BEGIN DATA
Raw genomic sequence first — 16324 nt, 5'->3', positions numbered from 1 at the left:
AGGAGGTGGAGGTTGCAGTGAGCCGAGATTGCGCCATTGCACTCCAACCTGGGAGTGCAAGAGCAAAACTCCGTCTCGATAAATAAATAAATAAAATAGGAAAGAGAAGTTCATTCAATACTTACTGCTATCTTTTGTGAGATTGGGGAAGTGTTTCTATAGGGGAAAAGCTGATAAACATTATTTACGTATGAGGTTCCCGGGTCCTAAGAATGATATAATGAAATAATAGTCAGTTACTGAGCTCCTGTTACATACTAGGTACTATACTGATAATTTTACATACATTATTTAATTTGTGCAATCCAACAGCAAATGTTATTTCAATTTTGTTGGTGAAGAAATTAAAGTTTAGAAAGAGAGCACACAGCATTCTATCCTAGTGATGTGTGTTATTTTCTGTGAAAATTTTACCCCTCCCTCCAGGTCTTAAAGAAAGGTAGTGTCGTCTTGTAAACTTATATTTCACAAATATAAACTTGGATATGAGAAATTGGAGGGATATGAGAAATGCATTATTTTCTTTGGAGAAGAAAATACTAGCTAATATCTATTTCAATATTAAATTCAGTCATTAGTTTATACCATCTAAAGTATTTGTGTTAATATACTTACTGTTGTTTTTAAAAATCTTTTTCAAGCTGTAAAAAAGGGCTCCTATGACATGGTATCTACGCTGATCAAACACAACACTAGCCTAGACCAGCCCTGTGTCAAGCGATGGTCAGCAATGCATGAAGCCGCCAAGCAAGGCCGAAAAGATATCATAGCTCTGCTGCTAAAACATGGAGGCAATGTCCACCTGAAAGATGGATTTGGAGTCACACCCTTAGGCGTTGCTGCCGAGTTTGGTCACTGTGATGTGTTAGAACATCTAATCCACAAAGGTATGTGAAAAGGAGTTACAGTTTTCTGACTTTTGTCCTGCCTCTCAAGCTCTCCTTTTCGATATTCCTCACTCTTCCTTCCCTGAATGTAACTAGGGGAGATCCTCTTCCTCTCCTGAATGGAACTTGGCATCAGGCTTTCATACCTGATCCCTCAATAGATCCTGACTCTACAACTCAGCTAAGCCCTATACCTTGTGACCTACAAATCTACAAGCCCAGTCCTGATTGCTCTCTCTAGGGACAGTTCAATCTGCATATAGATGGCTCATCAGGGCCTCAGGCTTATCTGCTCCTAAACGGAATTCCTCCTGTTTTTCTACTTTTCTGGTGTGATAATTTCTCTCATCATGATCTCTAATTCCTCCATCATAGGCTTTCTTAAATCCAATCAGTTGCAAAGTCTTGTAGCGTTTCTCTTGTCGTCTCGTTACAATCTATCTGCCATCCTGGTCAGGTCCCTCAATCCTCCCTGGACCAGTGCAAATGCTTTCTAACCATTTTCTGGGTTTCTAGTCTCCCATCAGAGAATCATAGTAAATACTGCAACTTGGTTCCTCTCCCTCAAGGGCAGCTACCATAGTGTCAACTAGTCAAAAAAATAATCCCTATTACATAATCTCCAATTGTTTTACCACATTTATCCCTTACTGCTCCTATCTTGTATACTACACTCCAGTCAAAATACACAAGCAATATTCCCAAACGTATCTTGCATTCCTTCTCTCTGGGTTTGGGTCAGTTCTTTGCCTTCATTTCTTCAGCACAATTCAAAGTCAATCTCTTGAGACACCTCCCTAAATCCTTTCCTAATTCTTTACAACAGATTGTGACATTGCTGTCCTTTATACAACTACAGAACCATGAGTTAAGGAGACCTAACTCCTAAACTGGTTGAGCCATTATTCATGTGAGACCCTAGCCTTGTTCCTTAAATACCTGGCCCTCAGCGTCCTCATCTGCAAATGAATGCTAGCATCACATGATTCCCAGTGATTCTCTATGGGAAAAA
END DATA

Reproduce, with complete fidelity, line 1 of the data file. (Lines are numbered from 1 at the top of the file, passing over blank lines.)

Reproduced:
Raw genomic sequence first — 16324 nt, 5'->3', positions numbered from 1 at the left: